"It'll take a little time to soak in. I never thought I'd ever win at this race track - we've had such a drought at this race track - and now we've got a victory." Jimmie Johnson
"Guys, this is honestly the best weekend of my life! I have a great toy box (Hendrick Motorsports). I just go in there and I get to pick and choose all the stuff I need. Their confidence is always so high, that anytime something comes up, we just dig deeper." Chad Knaus, crew chief for Jimmie Johnson
"Jimmy came out of nowhereâ€¦he was just flying. The best car won. Them guys did a great job recovering from their problem like they always do. They had everybody covered." Matt Kenseth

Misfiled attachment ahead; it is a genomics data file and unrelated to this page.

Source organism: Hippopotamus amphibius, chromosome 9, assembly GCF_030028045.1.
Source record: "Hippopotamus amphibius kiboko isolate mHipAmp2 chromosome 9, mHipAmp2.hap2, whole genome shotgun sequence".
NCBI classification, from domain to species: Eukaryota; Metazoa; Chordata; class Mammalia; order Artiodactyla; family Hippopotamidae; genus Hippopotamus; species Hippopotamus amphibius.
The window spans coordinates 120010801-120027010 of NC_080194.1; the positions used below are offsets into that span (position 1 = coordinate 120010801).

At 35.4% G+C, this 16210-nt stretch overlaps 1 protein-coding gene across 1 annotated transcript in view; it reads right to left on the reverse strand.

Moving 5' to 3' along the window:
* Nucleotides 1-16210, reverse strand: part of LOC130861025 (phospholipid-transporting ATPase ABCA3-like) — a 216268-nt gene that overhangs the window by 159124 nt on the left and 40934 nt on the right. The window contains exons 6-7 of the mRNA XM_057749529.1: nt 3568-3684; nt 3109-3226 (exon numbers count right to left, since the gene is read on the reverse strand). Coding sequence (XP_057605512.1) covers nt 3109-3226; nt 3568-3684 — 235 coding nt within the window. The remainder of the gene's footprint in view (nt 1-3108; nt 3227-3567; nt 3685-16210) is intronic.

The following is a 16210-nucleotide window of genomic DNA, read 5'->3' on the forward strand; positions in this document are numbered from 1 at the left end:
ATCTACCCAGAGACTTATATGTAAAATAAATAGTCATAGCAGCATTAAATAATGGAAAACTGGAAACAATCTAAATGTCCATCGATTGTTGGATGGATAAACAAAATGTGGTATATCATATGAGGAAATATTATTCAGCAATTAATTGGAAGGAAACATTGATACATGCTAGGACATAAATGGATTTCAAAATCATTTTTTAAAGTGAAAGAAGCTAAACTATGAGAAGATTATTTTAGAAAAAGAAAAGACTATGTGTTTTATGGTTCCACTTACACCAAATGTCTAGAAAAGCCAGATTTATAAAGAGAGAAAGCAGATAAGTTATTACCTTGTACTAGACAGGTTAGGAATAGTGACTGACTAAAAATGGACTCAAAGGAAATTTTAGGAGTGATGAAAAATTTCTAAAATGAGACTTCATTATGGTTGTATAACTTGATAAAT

"It hurt. It still hurts, but that's racing. We battled that car, battled the tires, battled everything all day trying to get a Top 10 and didn't make it backâ€¦we've been trying hard, but we haven't had the best of breaks in probably the last two monthsâ€¦it makes you mad. You want to race good." Kasey Kahne
"We've got to tune up to be a championship contender, but it's all here. This old man ain't gave up yet." Mark Martin
"Carl Edwards is the Eddie Haskell of NASCAR." Tony Stewart, when asked about the incident at Pocono between him, Bowyer, and Edwards
"Tony's just a moron, that's the bottom line." Carl Edwards, when asked about the incident at Pocono between him, Bowyer, and Stewart
Going from the history of Indy to the serenity of summer in western New York, the Nextel Cup series will tackle the challenge of a road course for the second and final time this season at Watkins Glen. The AMD At the Glen is scheduled to be televised Sunday at 1:00 EST, live on NBC and MRN.